There is an old adage. One should never work with children and animals on stage. I would add the Royal Family to that list. Prince Michael had taken eight consultancy posts in British companies such as Land Rover, BT and the Post Office. How he came to us remained a mystery. However earlier in the year I had been chosen to make a presentation to him in London that described our bank and history and all our overseas offices. We were represented in small islands around the globe that had a particular interest to him. His eyes appeared to be misting over and his fingers hovered over the printed papers accompanying the Power Point.
‘We used to own that,’ he mumbled as the picture of the Cook Islands branch came up. Their white beaches epitomised our off-shore world but the bank had plans for him in the Gulf where the beaches were all owned by their Royal Family!
The other adage is that if Royalty is present at a party people tend to come, especially if the Royal in question looks like the Tzar and George Vth all at once. I had never believed that he would arrive in Bahrain, but it was now confirmed and he was bringing David Shepherd, the wildlife artist with him, as well his personal detective. A director from London was dispatched to be on this trip and help me, and so one evening waited at the airport for the BA flight from London that was due at six. He duly was escorted well away from us to the VIP suite past the general public and was whisked away in a motorcade into the steamy night. We followed behind, my Land Rover barely keeping up and hoping for a salute from the guards along the highway, I sped up as much as I could so not to miss the once in a lifetime chance.
PMOK was put into the Sheraton Hotel, a granite faceless building that seemed tired but was secure. The police had set up a cordon around it and after much inspecting of our IDs we were summoned to meet him in his room. He had already dressed for bed so we were greeted by the Royal Prince in a dressing gown, reminiscent of my prep school days. It was made with thick tartan weave with tassels at the end of the cord, and he wore monogrammed shoes. He handed us each pictures of himself, signed as if we needed to identify him later.
The next day was taken up with business meetings and smooth soaping the usual suspects at a cocktail party at the Embassy. The wine was warm but I am glad to say we made the most of the Government’s largesse. A bit later we had been invited to a dinner at the Bahrain Guest Palace. The Bahrainis keep several of these wonderfully bad taste buildings mothballed in case of visitors. At about midnight, and it had been an alcohol dry event, we were all looking forward to a night cap back at the hotel. We started to make our goodbyes. PMOK then made the fatal error of informing which ever Sheikh was entertaining us that his wife, on her first marriage had lived in Bahrain in a house that he would like to see sometime.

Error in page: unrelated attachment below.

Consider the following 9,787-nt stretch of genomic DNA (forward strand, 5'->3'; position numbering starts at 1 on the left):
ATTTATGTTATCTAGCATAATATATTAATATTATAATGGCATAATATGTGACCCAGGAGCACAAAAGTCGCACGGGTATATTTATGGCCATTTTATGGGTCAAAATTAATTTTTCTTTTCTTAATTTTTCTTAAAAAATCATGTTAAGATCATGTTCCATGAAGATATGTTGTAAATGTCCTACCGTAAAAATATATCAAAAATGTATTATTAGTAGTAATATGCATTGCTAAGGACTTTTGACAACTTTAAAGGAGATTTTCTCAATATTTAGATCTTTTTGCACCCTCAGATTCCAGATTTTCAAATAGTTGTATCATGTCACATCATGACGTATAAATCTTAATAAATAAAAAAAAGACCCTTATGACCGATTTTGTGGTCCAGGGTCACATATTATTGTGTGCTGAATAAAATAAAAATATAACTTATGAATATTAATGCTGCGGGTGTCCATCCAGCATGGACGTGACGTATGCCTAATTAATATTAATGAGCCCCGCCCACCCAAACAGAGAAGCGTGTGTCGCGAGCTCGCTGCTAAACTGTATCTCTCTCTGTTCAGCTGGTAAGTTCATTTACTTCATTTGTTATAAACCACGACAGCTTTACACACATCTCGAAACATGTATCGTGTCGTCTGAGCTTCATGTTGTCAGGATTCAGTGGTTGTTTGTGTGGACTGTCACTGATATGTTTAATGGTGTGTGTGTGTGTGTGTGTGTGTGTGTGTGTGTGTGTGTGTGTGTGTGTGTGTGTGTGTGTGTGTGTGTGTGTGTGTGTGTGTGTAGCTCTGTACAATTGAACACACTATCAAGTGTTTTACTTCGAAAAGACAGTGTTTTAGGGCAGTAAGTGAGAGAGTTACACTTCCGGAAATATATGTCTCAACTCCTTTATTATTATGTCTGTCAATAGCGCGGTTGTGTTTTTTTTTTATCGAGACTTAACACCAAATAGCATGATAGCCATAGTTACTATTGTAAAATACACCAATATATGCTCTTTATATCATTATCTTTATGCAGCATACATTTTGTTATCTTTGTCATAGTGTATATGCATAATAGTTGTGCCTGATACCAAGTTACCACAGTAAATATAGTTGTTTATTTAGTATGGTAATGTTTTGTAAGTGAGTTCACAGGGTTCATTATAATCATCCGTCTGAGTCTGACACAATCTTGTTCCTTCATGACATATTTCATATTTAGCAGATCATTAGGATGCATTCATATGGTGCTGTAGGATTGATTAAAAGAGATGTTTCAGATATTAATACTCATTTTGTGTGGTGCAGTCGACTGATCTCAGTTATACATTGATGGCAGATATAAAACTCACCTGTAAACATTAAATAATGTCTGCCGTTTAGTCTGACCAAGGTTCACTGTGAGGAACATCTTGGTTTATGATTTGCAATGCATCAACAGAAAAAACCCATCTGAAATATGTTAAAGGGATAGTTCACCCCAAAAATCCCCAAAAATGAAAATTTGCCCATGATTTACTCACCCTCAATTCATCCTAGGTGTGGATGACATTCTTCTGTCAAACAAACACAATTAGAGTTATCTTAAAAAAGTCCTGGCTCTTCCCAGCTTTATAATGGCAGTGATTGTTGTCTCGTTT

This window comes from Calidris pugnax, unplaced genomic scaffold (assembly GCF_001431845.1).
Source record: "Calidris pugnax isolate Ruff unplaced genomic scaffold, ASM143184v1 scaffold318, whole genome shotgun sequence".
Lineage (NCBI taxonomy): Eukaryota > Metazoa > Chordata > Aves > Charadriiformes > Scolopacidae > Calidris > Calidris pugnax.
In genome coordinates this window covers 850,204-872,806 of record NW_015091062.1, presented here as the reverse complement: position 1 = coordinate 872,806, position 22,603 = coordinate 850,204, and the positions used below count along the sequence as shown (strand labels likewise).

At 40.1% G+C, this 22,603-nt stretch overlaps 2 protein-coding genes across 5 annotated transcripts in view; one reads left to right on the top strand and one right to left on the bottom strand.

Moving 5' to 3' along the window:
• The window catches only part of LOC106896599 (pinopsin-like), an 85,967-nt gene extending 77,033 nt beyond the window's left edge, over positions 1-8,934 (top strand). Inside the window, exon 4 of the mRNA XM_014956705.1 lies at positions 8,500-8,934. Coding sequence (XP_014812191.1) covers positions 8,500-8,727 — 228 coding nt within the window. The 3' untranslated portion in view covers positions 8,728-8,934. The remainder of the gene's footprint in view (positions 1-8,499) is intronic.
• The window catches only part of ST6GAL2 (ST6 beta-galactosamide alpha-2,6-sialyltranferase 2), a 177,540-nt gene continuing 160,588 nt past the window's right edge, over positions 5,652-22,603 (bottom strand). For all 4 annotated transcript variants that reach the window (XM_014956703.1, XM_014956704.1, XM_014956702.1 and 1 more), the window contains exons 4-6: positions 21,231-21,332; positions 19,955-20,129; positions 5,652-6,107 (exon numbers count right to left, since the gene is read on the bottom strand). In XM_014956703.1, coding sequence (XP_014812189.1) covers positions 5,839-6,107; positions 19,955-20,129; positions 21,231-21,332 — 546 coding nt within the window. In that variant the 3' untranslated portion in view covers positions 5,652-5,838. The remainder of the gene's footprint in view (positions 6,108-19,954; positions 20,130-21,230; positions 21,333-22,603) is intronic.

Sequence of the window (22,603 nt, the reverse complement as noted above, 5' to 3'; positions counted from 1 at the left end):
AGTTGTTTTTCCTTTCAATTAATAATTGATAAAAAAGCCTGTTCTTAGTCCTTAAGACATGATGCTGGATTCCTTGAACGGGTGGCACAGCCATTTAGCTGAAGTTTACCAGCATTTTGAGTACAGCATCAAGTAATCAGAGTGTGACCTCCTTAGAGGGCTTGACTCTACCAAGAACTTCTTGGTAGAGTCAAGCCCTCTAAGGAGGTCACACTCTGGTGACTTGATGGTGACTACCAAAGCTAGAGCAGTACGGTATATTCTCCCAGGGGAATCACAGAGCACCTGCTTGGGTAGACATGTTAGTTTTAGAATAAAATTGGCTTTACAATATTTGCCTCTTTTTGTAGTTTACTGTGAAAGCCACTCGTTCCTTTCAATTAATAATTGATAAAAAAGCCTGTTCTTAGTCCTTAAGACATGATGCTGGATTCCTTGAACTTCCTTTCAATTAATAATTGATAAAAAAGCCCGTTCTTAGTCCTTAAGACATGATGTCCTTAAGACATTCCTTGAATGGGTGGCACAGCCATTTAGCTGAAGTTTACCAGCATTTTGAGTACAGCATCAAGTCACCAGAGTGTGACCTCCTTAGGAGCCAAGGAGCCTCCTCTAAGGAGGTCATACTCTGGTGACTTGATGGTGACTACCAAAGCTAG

That did it.
Immediately the room was cleared, the motorcade was formed again and we all sped into the night. Police out-riders had raced ahead and found the house in Muharraq. The unsuspecting owners, British as it transpired, had been asleep and woke in alarm to see blue flashing lights and banging on the door. By now it was close to two in the morning and they were informed that Sheikh someone and Prince Michael wanted to see their house.
Whether they were wearing thick tartan weave dressing gowns can not be confirmed.
The rest of trip flashed by culminating in a dinner held to honour PMOK and help the David Shepherd Foundation. A competition was hastily arranged whereby PMOK and David would each draw a picture and they would be auctioned. Using the bank’s petty cash I secured what is likely to be the only picture in private hands by PMOK and a colleague bought the Shepherd picture that was drawn on a napkin. The story ended for that priceless art work later that night when my friend on returning home emptied his pockets. His wife was aghast that he had pilfered a lined napkin from the hotel and so put it into the washing machine!
It was time for the Prince to leave. The Bahrain Government presented him and all those on the tour with Omega gold watches and the bank allowed us to keep them as no inducement to do business was made. We had established some good contacts and as I made my way home having seen the BA flight leave just after midnight, reflected on the poor couple in Muharraq who must have thought that their time was up as the 777 thundered overhead, waking them again as no doubt it always did.